Middle Class Families Experience $10,500 Drop in Assets: Report
In 2010, the typical middle class family had financial assets of $27,300 – including retirement savings but not pensions – which was 28% less than the $37,800 held in 2007.
That’s according to a new report released Tuesday, “The Financial Status and Decision-Making of the American Middle Class”, from the Consumer Federation of America and Primerica Inc., a distributor of financial products to middle income families.
The findings came from a national survey of 2,015 adult Americans.
The typical middle class family, defined as those with household incomes between $30,000 and $100,000, had financial assets of $27,300, including $3,900 in checking and/or savings accounts.
Most of these financial assets represented money in contributory retirement accounts, but only about three-fifths of all families (61%) had such an account. A number of middle class families did have pensions, the data showed.
For middle class families, the typical debt payment to income ratio was 20% with 9% having debt payments that were overdue by 60 days or more. Nearly half (49%) still carried credit card debt from month to month, and the median debt for these families was $2,700.
The decline in housing prices was the main reason that the net assets of the typical middle income family declined 35%, from $145,600 to $94,700, according to the report.
Only 21% of the middle class families had a cash value life insurance policy, 15% stocks outside a retirement account, 14% certificates of deposit, and 13 % U.S. Savings Bonds.
Over half of these families (53%) had installment debt whose typical amount was $13,500. Almost all of this debt represented auto loans and student loans. These families held consumer and mortgage debt that was, typically, $85,400 in 2007 and $84,400 in 2010.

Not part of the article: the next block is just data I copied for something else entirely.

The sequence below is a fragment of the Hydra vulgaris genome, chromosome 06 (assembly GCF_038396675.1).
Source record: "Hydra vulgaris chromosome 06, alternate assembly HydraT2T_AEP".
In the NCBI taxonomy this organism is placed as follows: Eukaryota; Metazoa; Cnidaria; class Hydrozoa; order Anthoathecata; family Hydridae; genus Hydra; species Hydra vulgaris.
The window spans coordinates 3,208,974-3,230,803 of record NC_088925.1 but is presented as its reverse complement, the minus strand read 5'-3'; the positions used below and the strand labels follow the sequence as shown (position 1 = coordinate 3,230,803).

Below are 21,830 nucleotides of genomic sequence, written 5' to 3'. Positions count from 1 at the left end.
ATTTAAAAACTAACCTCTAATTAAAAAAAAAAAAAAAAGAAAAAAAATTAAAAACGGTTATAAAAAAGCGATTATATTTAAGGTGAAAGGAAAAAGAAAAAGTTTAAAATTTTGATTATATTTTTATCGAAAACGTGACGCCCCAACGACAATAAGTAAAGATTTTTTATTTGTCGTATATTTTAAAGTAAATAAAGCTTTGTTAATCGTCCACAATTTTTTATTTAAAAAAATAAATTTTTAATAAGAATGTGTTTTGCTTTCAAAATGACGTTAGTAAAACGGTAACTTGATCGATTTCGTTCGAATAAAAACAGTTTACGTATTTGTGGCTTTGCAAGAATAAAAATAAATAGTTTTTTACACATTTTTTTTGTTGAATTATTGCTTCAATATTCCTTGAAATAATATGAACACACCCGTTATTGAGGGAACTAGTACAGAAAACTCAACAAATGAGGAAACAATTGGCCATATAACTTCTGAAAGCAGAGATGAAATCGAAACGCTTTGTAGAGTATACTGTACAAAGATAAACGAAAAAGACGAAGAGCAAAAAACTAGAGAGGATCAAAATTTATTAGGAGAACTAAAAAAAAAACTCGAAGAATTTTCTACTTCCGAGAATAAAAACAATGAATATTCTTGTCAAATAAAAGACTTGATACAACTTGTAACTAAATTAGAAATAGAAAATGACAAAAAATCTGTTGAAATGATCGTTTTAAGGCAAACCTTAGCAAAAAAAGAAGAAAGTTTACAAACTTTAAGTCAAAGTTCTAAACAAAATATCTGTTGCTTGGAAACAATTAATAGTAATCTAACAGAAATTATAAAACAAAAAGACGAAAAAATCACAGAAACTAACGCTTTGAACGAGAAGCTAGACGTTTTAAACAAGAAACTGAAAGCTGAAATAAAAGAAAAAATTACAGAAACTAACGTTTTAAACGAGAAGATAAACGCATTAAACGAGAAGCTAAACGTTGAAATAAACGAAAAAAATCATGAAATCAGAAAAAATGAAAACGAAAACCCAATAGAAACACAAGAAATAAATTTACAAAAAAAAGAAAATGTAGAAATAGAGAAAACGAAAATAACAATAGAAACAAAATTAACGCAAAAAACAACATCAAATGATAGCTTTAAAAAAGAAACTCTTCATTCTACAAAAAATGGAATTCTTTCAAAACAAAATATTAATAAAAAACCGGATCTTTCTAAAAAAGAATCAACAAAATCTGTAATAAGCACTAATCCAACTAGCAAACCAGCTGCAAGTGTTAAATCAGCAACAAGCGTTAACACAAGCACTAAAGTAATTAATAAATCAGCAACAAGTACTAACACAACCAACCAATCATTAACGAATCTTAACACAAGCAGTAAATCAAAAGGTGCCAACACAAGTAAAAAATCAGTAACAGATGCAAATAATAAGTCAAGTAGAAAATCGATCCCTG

The findings showed that middle class Americans were much more risk-averse than those with higher incomes. If given $1 million to invest for retirement, only 21% of middle class Americans, compared to 48% of higher-income persons (incomes $100,000 and over), would invest mainly in stocks, bonds and/or mutual funds.
Nineteen percent of the middle class group would invest most of their funds in a savings account while 25% would invest mainly in real estate.
When it comes to making financial decisions, 81% of the report’s respondents rated their ability to budget income as good or excellent. Eighty percent said the same for managing credit card debt, 63% for their ability to save for retirement and 67% for their ability to purchase a mortgage loan.
Still, two-thirds of those surveyed acknowledged having made financial mistakes, often costly ones.
“Considering their past mistakes and the complexity of the financial services marketplace, we were surprised at how highly most middle class Americans rate their ability to make a variety of financial decisions and how infrequently they rely on information from the Internet and publications,” said CFA Executive Director Stephen Brobeck.
Two-thirds of middle class Americans (67%) said that, in the past, they had made at least one “really bad financial decision,” and nearly half of those questioned (47%) acknowledged that they had made more than one bad decision. The typical (median) cost of these bad decisions was $5,000, but the average cost was $23,000.
Few of these Americans said their main source of information or advice about specific financial decisions would be from the Internet, books, magazines or TV. And a number said they would not seek information or advice in making these decisions.
For saving and investing 15% said they would rely on the Internet, publications or TV for the information, yet another 17% said they wouldn’t seek any information or advice, and just make a decision. However, for this kind of decision, 45% said they would use information and advice from a financial professional.
The report’s analysis was conducted by ORC International in July and through a statistical examination of the Federal Reserve Board’s 2010 Survey of Consumer Finances, by Professor Catherine Montalto of The Ohio State University.